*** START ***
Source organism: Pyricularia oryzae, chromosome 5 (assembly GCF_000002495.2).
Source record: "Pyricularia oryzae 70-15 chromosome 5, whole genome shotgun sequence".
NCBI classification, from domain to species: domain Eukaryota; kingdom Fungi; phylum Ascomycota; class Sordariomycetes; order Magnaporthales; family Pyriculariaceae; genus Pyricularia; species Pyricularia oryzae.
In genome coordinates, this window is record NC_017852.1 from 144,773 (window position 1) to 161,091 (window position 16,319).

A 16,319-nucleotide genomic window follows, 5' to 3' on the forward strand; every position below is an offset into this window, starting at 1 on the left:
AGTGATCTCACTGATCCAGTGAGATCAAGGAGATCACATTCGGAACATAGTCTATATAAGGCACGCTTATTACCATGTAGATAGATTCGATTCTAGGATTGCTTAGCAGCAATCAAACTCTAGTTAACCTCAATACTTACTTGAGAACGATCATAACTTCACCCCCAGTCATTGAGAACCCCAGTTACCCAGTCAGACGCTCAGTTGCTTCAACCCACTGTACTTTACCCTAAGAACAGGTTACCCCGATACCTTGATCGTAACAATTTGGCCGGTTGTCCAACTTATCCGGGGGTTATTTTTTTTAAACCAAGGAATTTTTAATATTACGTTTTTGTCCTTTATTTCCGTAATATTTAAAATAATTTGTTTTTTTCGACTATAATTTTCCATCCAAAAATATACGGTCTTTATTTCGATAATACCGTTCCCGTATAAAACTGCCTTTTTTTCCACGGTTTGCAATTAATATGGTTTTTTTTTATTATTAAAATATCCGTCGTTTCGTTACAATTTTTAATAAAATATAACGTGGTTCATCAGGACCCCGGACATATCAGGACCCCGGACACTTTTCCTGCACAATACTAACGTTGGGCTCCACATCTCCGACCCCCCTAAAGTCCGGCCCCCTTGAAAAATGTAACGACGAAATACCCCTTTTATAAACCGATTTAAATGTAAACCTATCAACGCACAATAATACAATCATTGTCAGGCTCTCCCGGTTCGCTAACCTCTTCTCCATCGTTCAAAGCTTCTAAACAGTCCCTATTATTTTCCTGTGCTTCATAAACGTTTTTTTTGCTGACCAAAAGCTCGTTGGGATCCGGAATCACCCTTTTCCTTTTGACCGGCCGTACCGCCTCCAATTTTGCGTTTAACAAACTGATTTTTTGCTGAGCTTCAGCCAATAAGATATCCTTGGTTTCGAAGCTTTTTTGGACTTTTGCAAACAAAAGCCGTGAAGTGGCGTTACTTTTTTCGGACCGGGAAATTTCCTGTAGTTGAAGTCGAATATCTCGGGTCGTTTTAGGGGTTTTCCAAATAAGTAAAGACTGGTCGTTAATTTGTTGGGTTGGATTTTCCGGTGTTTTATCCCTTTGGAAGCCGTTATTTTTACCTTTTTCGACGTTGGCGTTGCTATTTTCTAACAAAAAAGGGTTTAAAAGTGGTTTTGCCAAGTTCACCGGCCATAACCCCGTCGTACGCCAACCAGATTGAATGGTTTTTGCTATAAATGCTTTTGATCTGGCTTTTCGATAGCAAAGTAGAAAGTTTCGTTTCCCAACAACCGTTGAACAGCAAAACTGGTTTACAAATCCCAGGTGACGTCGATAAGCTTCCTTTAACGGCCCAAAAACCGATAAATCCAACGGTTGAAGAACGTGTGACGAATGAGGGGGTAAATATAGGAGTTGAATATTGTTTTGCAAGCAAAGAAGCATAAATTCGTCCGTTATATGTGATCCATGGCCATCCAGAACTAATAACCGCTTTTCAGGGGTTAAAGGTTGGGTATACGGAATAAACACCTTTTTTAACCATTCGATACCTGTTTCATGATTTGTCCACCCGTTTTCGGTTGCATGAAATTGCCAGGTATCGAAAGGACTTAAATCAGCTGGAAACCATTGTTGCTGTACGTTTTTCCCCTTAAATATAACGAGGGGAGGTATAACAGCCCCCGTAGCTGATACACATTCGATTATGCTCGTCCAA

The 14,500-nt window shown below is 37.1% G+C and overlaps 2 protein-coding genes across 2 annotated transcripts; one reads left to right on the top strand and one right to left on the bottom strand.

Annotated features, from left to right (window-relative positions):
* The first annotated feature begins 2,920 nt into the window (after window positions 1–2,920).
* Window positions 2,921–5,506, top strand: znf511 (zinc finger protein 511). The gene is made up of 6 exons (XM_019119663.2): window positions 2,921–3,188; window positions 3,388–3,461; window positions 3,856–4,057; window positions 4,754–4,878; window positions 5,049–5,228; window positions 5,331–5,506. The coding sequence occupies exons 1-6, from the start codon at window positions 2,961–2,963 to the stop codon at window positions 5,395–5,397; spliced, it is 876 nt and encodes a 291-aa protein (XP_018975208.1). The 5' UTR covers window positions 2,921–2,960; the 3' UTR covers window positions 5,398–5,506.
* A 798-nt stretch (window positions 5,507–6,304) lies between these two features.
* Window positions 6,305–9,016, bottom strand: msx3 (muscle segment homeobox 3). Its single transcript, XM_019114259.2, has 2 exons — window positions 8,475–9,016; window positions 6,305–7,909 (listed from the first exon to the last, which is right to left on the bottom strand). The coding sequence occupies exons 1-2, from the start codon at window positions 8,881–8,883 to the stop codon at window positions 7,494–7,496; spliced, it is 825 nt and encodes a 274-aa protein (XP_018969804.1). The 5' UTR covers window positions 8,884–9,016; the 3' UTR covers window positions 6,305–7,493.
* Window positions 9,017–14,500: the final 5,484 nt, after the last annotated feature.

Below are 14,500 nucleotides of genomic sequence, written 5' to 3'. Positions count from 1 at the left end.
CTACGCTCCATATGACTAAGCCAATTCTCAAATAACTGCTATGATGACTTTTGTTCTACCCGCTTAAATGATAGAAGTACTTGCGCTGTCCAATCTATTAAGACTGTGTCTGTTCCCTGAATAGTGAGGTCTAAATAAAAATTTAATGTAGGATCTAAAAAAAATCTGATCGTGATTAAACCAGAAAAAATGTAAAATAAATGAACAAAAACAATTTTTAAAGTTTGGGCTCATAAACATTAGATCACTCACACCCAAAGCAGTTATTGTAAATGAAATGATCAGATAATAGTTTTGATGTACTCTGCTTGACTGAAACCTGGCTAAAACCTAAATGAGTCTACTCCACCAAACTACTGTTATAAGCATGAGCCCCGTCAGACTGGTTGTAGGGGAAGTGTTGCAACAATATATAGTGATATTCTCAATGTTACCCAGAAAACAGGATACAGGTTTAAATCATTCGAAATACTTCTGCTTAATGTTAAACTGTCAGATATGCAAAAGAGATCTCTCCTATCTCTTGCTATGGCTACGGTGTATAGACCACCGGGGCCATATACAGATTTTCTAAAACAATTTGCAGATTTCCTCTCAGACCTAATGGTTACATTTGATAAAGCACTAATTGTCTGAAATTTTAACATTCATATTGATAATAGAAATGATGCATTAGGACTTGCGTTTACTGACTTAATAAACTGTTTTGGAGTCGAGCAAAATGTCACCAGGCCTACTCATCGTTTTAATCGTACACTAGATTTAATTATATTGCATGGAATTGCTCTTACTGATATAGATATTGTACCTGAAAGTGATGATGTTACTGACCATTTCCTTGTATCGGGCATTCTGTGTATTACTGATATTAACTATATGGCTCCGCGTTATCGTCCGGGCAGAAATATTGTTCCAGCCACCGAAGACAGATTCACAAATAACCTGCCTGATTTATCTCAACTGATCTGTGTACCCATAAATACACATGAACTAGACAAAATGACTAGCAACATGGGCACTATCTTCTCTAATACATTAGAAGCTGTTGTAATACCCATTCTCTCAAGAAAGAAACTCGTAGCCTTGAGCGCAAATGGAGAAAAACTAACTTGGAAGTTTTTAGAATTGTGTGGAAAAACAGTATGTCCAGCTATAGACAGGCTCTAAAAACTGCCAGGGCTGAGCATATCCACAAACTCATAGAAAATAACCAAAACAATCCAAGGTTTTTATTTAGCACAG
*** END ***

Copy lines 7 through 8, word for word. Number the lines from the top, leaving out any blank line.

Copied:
The 14,500-nt window shown below is 37.1% G+C and overlaps 2 protein-coding genes across 2 annotated transcripts; one reads left to right on the top strand and one right to left on the bottom strand.

Annotated features, from left to right (window-relative positions):